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Humphries will not return to Bobsleigh Canada under its current management

Olympic bobsled champion Kaillie Humphries says she won't race for Canada as long as the country's sport governing body is run by its current management.

Canadian Olympic champion says 'it's been made very clear I am not wanted by them'

Canada's Kaillie Humphries, pictured above competing with Cynthia Appiah in 2017, will not be returning to Bobsleigh Canada while its current management remains. (Alexander Hassenstein/Getty Images)

Olympic bobsled champion Kaillie Humphries says she won't race for Canada as long as the country's sport governing body is run by its current management.

Humphries wants Bobsleigh Canada Skeleton to release her to compete for the United States. She forced the issue this week by filing a court injunction against the Canadian organization, but a judge did not rule in her favour.

BCS high-performance director Chris Le Bihan has said he wants her back on the national team. Humphries isn't buying it.

"I will not be returning to Bobsleigh Canada Skeleton with the administration as it exists at this point," Humphries told The Canadian Press in an email Wednesday.

"It's been made very clear I am not wanted by them, and I do not feel safe psychologically and physically."

BCS would not comment Wednesday. A spokesman said Le Bihan made the organization's position clear Tuesday when a judge shot down Humphries' request for an injunction.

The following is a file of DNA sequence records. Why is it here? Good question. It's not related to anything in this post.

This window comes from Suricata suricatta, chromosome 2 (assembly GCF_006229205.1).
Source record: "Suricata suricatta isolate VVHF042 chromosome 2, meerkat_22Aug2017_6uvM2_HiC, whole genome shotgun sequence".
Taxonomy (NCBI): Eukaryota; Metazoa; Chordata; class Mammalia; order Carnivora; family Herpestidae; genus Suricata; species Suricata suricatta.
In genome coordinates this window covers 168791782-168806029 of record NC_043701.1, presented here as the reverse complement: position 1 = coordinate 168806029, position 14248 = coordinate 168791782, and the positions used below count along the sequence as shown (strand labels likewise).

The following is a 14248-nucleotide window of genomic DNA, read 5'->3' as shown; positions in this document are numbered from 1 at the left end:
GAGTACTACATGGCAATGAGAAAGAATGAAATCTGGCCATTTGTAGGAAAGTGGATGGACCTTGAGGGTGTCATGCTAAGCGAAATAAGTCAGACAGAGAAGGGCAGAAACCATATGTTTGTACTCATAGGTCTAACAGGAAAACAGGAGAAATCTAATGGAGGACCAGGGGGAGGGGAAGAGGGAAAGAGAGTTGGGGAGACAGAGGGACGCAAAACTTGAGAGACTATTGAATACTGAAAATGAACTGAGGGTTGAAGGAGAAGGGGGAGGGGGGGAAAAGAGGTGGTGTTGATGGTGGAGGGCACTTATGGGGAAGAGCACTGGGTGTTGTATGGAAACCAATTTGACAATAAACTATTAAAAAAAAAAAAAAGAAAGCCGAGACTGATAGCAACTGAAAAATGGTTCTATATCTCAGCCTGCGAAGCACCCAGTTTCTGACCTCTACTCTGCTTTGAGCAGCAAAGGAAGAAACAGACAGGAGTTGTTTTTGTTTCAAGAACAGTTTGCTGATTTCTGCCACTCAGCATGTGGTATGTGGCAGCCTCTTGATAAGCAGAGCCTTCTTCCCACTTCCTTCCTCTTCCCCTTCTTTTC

"We believe we have a safe and a high-performing training environment for all athletes," Le Bihan said at the courthouse.

"We want Kaillie in our program. Kaillie is obviously going to be a threat in the next Olympics and there's nothing more that we like to see other than Canadians standing on the podium."

Humphries and brakewoman Heather Moyse became the first to repeat as Olympic women's bobsled champions in 2010 and 2014.

Claims have not been proven in court

The duo carried Canada's flag at the closing ceremonies of the 2014 Winter Games.

But after 15 years under the BCS umbrella, Humphries wants out because of what she feels is mishandling of a harassment complaint she filed over a year ago and punishment from her own organization for filing that complaint.

The 34-year-old Calgarian also launched a multi-million dollar lawsuit against BCS last week.

None of her claims have been proven in court and BCS has not yet filed a statement of defence.

Humphries says she needs both a letter of release from BCS and a letter of acceptance from USA Bobsled by Sept. 30 in order to race in the 2019-20 season.

WATCH | Humphries ready to move on from Bobsleigh Canada

CBC Sports' Devin Heroux breaks down Kaillie Humphries's decision to leave Bobsleigh Canada and the lawsuit she filed after having her request to be released denied. 2:05

Under International Bobsleigh and Skeleton Federation's criteria, one of the conditions for switching countries is "they must have changed their citizenship or their official residence, and have been released by their former Member and accepted by their new Member."

Humphries married an American on Saturday and has moved to the U.S.

USA Bobsled invited her to its push trials starting Thursday in Lake Placid, N.Y., but it is unclear if Humphries can participate without a release from BCS.

Her longtime American rival Elana Meyers Taylor, who would be Humphries' teammate, said Wednesday she's taking the season off to have a child.